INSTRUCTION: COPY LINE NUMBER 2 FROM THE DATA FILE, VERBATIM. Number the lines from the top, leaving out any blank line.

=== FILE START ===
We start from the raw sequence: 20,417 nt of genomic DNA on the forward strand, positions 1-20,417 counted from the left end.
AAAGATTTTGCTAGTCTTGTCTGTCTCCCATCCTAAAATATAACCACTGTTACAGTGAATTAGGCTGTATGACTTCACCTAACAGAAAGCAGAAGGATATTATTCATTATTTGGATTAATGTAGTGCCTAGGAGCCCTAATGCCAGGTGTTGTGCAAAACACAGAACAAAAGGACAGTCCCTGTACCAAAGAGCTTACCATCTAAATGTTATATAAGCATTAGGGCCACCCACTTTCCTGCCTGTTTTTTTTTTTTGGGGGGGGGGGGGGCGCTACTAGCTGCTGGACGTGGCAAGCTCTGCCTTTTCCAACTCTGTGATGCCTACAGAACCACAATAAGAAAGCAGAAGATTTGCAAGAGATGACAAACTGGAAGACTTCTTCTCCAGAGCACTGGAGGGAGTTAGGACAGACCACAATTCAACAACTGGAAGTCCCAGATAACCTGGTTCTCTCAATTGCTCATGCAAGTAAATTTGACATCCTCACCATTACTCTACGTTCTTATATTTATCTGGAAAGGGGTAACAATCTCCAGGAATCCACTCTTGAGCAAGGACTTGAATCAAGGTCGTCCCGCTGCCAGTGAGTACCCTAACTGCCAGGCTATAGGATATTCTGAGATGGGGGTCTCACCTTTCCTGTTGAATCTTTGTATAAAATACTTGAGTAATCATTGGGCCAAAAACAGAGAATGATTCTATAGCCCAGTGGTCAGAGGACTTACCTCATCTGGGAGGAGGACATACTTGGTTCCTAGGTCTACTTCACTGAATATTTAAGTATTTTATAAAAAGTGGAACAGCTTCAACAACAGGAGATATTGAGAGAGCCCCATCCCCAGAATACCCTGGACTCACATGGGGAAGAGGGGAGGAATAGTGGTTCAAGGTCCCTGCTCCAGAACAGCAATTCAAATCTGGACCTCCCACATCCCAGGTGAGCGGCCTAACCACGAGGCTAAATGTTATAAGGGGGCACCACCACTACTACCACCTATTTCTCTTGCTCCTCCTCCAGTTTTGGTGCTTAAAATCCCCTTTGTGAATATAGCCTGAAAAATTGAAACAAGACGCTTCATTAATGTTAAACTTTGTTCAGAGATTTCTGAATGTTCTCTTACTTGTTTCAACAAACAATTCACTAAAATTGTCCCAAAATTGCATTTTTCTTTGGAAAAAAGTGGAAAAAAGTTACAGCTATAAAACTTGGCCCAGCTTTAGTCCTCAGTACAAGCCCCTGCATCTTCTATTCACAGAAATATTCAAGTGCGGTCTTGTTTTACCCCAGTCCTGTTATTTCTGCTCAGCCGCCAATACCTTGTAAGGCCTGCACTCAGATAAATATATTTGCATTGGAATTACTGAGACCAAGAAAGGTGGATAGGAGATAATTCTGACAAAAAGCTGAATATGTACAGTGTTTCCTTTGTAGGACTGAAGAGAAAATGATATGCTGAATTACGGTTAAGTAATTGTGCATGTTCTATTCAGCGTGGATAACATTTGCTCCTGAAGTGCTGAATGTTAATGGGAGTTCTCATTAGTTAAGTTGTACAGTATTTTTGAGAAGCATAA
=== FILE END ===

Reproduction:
AAAGATTTTGCTAGTCTTGTCTGTCTCCCATCCTAAAATATAACCACTGTTACAGTGAATTAGGCTGTATGACTTCACCTAACAGAAAGCAGAAGGATATTATTCATTATTTGGATTAATGTAGTGCCTAGGAGCCCTAATGCCAGGTGTTGTGCAAAACACAGAACAAAAGGACAGTCCCTGTACCAAAGAGCTTACCATCTAAATGTTATATAAGCATTAGGGCCACCCACTTTCCTGCCTGTTTTTTTTTTTTGGGGGGGGGGGGGGCGCTACTAGCTGCTGGACGTGGCAAGCTCTGCCTTTTCCAACTCTGTGATGCCTACAGAACCACAATAAGAAAGCAGAAGATTTGCAAGAGATGACAAACTGGAAGACTTCTTCTCCAGAGCACTGGAGGGAGTTAGGACAGACCACAATTCAACAACTGGAAGTCCCAGATAACCTGGTTCTCTCAATTGCTCATGCAAGTAAATTTGACATCCTCACCATTACTCTACGTTCTTATATTTATCTGGAAAGGGGTAACAATCTCCAGGAATCCACTCTTGAGCAAGGACTTGAATCAAGGTCGTCCCGCTGCCAGTGAGTACCCTAACTGCCAGGCTATAGGATATTCTGAGATGGGGGTCTCACCTTTCCTGTTGAATCTTTGTATAAAATACTTGAGTAATCATTGGGCCAAAAACAGAGAATGATTCTATAGCCCAGTGGTCAGAGGACTTACCTCATCTGGGAGGAGGACATACTTGGTTCCTAGGTCTACTTCACTGAATATTTAAGTATTTTATAAAAAGTGGAACAGCTTCAACAACAGGAGATATTGAGAGAGCCCCATCCCCAGAATACCCTGGACTCACATGGGGAAGAGGGGAGGAATAGTGGTTCAAGGTCCCTGCTCCAGAACAGCAATTCAAATCTGGACCTCCCACATCCCAGGTGAGCGGCCTAACCACGAGGCTAAATGTTATAAGGGGGCACCACCACTACTACCACCTATTTCTCTTGCTCCTCCTCCAGTTTTGGTGCTTAAAATCCCCTTTGTGAATATAGCCTGAAAAATTGAAACAAGACGCTTCATTAATGTTAAACTTTGTTCAGAGATTTCTGAATGTTCTCTTACTTGTTTCAACAAACAATTCACTAAAATTGTCCCAAAATTGCATTTTTCTTTGGAAAAAAGTGGAAAAAAGTTACAGCTATAAAACTTGGCCCAGCTTTAGTCCTCAGTACAAGCCCCTGCATCTTCTATTCACAGAAATATTCAAGTGCGGTCTTGTTTTACCCCAGTCCTGTTATTTCTGCTCAGCCGCCAATACCTTGTAAGGCCTGCACTCAGATAAATATATTTGCATTGGAATTACTGAGACCAAGAAAGGTGGATAGGAGATAATTCTGACAAAAAGCTGAATATGTACAGTGTTTCCTTTGTAGGACTGAAGAGAAAATGATATGCTGAATTACGGTTAAGTAATTGTGCATGTTCTATTCAGCGTGGATAACATTTGCTCCTGAAGTGCTGAATGTTAATGGGAGTTCTCATTAGTTAAGTTGTACAGTATTTTTGAGAAGCATAA